FTIR spectroscopy of B. cereus and L. monocytogenes treated with cerein 8A revealed major changes in the assignments for symmetric C=O bonds (1400 cm-1), C-H antisymmetric stretching of CH2 bonds (2920 cm-1) and for P=O antisymmetric bonds, in the region corresponding to membrane fatty acids [12,16,33]. By affecting the bacterial membrane, cerein 8A may cause dissipation of the proton-motive force as well as leakage of intracellular contents. FTIR has been used to identify microrganisms [20,21], but few attempts have been made to use this technique to investigate antimicrobial mechanisms. The interaction of surfactin [7] and gramicidin S [1] with membrane lipids has been demonstrated by FITR studies. Since cerein 8A does not possess phospholipase activity, it could instead be a pore-forming peptide. This mechanism is supported by electron microscopy, which showed cell lysis after treatment with cerein 8A. Cell damage caused by cerein 8A resembles that observed with a crude bacteriocin produced by Lactobacillus salivarius [27]. Type-A lantibiotics, to which nisin, pediocin, and epidermin, and many other amphiphilic antimicrobial peptides belong, exert their activity by disrupting the functional barrier of microbial cytoplasmic membranes [10,22]. In addition to nisin and epidermin, lipid I and II binding has been observed for subtilin and mesarcidin produced by Bacillus spp. [6,22]. The hydrophobic bacteriocin cerein 7, produced by B. cereus Bc7, has also been characterized as a membrane-active compound [29].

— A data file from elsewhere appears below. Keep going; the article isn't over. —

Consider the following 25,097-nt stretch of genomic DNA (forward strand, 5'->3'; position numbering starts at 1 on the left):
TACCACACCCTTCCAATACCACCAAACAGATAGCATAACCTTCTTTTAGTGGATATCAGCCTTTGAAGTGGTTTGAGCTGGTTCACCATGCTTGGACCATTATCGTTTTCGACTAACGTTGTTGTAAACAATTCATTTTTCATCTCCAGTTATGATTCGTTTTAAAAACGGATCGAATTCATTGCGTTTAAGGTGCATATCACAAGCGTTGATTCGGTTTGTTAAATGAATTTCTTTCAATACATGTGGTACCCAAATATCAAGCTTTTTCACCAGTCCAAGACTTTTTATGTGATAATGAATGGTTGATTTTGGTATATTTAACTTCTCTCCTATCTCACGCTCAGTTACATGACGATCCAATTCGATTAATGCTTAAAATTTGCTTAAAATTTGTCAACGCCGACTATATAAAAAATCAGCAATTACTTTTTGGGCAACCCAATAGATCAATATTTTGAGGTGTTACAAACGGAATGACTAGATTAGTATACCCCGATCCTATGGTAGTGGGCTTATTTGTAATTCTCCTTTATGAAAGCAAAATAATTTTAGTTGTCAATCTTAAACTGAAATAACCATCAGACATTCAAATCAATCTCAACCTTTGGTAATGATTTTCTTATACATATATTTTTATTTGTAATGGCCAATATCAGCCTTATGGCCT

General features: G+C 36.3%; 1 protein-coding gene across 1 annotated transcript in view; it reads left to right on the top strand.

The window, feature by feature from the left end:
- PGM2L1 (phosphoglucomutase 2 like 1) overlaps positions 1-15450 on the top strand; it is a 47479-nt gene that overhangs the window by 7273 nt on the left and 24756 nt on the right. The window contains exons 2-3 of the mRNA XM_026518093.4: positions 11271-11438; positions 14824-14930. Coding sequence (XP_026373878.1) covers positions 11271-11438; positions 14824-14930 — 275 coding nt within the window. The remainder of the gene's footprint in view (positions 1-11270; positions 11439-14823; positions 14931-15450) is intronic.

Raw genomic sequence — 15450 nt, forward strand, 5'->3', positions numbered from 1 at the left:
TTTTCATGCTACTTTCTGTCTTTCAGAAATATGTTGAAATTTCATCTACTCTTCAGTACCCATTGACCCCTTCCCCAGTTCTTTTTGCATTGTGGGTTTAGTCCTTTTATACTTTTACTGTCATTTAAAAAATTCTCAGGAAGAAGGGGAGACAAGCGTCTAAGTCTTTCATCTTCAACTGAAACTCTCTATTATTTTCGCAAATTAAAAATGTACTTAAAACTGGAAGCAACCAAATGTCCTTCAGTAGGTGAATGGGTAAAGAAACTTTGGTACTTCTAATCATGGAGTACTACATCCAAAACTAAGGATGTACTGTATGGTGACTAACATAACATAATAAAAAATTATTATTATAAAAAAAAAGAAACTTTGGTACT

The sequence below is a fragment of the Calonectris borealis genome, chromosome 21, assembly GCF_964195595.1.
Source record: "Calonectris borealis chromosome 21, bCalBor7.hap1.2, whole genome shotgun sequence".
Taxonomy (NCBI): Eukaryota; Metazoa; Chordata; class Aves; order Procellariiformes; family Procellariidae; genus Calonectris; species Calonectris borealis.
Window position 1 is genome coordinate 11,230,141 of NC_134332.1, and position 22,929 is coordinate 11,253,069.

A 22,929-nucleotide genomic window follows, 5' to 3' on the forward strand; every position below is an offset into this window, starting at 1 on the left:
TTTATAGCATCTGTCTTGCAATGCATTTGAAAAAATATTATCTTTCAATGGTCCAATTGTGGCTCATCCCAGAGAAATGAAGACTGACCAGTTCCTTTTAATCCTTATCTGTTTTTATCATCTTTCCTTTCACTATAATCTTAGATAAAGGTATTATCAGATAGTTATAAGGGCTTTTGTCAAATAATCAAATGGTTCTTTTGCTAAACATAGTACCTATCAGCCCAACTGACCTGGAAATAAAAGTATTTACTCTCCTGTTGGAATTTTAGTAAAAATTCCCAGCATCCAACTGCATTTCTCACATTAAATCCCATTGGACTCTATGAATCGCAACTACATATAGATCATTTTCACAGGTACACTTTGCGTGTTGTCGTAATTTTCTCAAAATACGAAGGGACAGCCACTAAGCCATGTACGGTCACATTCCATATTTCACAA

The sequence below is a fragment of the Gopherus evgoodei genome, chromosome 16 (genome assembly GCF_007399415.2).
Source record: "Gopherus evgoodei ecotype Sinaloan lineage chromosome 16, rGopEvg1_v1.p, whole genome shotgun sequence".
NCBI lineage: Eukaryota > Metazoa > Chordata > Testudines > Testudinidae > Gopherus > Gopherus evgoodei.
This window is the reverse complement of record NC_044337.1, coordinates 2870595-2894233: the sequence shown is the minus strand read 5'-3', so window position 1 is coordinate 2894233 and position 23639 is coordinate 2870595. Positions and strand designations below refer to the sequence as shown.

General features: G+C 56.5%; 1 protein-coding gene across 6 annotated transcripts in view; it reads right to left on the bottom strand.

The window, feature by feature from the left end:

In conclusion, our results suggest that cerein 8A has a bactericidal effect apparently by disrupting the membrane function of target organisms.

Acknowledgements. The authors thank Moema Queiroz from the Centro de Microscopia Eletronica (CME, UFRGS) for her technical assistance. This work was supported by CNPq (Brazil).